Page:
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## Re: [Bug-apl] Strange behaviour of ,/

**From**: |
Kacper Gutowski |

**Subject**: |
Re: [Bug-apl] Strange behaviour of ,/ |

**Date**: |
Tue, 4 Feb 2014 15:48:19 +0100 |

**User-agent**: |
Mutt/1.5.21 (2010-09-15) |

On 2014-02-04 12:17:16, Elias Mårtenson wrote:
>* When I look at the result from ,/1*
>* 2 3 it looks like an array that contains a single element: another array with*
>* the values 1 2 3 in it. But it isn't.*
Technically you aren't wrong at all, it IS an array that contains a
single element. But one-element arrays can come in many shapes.
Any array whose shape list consist of only ones is an “array that
contains a single element.” For example if ⍴X ←→ 1 1 1 then X
contains only single element although it's 3-dimensional (its rank
⍴⍴X is 3). In general, array X contains ×/⍴X elements, and, if
⍴X ←→ ,() then it also has one element (×/⍬ ←→ 1) but it is
zero-dimensional (⍴⍴X ←→ 0). As Jay has written, you can't index it
because number of indices must match number of axes.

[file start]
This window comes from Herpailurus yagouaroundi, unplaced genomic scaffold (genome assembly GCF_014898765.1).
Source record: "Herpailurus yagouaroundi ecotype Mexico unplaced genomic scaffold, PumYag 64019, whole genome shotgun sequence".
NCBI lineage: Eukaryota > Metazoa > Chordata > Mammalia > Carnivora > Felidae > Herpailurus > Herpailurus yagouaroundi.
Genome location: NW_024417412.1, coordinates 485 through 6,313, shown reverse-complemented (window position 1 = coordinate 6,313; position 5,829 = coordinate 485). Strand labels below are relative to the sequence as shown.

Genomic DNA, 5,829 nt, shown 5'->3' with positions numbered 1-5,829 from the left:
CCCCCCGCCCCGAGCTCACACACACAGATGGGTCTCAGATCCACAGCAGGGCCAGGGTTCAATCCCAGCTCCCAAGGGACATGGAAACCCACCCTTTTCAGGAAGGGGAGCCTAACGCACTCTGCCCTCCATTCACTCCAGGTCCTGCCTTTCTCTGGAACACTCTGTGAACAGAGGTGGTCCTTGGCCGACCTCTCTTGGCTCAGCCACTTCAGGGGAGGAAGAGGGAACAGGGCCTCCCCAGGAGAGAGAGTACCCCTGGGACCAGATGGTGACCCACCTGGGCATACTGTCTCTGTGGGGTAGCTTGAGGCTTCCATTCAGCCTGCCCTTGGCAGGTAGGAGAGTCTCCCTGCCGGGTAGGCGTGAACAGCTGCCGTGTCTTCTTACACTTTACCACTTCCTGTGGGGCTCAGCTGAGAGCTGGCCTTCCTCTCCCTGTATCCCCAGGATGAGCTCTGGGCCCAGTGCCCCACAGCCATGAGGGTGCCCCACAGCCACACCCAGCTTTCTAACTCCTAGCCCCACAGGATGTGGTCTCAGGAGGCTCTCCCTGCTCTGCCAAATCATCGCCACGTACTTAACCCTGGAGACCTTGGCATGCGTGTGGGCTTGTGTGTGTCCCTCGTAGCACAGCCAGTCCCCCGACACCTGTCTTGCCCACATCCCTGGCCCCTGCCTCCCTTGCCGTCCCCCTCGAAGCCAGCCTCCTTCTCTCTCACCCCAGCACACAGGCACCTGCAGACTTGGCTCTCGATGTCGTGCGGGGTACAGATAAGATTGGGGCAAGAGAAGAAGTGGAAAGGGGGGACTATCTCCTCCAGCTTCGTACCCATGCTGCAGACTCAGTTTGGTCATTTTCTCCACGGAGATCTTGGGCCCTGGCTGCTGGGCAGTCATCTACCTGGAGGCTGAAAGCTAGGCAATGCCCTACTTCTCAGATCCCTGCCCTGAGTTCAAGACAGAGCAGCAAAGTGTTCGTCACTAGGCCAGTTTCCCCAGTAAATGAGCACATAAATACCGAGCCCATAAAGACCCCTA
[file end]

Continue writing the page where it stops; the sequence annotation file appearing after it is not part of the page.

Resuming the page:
>* But wait, I can take the first element from it:*
>* *
>* ↑,/1 2 3*
>* 1 2 3*
First takes the first element of array's ravel list which is always
a vector (rank 1). In other words, this works as you'd expect:
(,,/1 2 3)[1]
1 2 3
Fact that scalars are rank zero arrays may be perplexing at first.
It sure was for me; in Matlab, for example, nothing can have rank
lower than 2, and therefore “vectors” come in two flavors (row and
column) and “scalars” are expressed as 1×1 matrices.
APL's approach is more consistent, though. Vector has rank one and
scalar's rank is zero.
Note that every time you write one element literal, you're
creating a scalar not a single element vector:
1 = ⍳1
1
1 ≡ ⍳1
0
1 ≡ ↑⍳1
1
(,1) ≡ ⍳1
1
⍴⍴1
0
⍴⍴⍳1
1
⍴'ab'
2
⍴⍴'ab'
1
⍴'a' ⍝ empty result
⍴⍴'a'
0
⍴,'a'
1
-k